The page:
Western Digital execs vote to split biz in two: HDD and flash

Latest decision follows failure of Kioxia merger and pressure from activist investor Elliott Management

Western Digital is to split into two separate entities, one formed from the NAND flash memory division and the other from the hard drive unit. The move follows the collapse of WD's proposed merger with memory chipmaker Kioxia.

The veteran US drive maker said today that its board of directors had unanimously approved a plan to carve up operations, creating two new public companies that it believes will better position each business to exploit market opportunities.

"Our HDD and flash businesses are both well positioned to capitalize on the data storage industry's significant market dynamics, and as separate companies, each will have the strategic focus and resources to pursue opportunities in their respective markets," Western Digital CEO David Goeckeler said in a statement.

He claimed WD has already laid the groundwork for the split via the creation of separate flash and HDD product business units and separating operational capabilities over the past several years.

Dividing the company will also "unlock significant value for Western Digital shareholders," Goeckeler claimed, by allowing them to "participate in the upside of two industry leaders with distinct growth and investment profiles."

The separation is targeted for the second half of calendar year 2024.

The bifurcation is pretty much the course of action proposed by activist investor Elliott Management last year, when it complained that Western Digital had not lived up to expectations following the 2016 purchase of SanDisk, a sizable maker of flash memory.

Elliott claimed "the challenges of operating two vastly different businesses" meant WD had "underperformed – operationally, financially and strategically," and a full separation could lead to greater success.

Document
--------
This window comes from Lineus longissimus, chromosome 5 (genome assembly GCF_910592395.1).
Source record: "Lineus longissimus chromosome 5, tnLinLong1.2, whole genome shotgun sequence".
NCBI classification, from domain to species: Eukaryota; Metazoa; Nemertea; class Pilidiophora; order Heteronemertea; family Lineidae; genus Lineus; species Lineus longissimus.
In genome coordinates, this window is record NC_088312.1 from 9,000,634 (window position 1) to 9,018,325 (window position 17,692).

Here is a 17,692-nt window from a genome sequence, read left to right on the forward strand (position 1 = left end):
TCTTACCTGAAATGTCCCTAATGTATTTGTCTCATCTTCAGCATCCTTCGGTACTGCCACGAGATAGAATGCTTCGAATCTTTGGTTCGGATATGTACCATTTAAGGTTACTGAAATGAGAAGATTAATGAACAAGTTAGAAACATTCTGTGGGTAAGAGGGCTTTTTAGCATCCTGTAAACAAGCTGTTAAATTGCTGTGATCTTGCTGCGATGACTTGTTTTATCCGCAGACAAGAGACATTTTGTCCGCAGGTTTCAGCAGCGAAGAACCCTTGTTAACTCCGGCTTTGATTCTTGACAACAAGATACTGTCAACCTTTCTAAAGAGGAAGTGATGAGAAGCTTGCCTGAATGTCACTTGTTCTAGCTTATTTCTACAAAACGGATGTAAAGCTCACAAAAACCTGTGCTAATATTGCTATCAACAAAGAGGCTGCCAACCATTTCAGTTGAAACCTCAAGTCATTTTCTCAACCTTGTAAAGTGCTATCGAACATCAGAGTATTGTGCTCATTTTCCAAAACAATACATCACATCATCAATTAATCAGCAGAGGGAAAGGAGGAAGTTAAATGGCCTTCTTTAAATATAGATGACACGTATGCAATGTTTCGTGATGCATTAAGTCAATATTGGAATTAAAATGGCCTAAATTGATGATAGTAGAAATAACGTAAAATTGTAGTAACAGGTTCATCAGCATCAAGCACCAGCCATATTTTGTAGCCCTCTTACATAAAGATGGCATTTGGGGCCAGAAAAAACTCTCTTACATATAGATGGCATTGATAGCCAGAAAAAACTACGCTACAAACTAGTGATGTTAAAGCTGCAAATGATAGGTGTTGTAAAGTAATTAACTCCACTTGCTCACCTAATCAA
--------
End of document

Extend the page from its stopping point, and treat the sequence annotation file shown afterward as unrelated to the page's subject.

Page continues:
Western Digital said it reached today's decision after fully evaluating "a comprehensive range of alternatives," and that to realize its full value, spinning off its flash business is the "best, executable alternative at this time." Alternative to what, you may ask?

The company was in merger talks with Japan's Kioxia, formerly Toshiba Memory, since January this year, and a deal was reportedly very near to completion.

However, rival memory chipmaker SK hynix, which is a partner in the consortium led by Bain Capital that owns roughly 56 percent of Kioxia, said last week it would not permit the deal to go ahead.

Western Digital abruptly ended the merger talks following news of this, putting paid to a merged entity market that would have had a larger share of the memory market than SK hynix.

Confirmation of WD's split coincided with today's publication of the corporation's financial results for Q1 of fiscal 2024, ended September 29. WD reported revenue of $2.75 billion, down 26 percent year-on-year but up 3 percent sequentially.

"We are now emerging from a historic cyclical downturn in storage," Goeckeler said.

"Moving forward, as we progress through fiscal year 2024, we see an improving market environment in both businesses, and we will remain open to strategic opportunities that unlock further value in both our HDD and Flash investments and assets."

It's almost like the SanDisk acquisition never happened. ®

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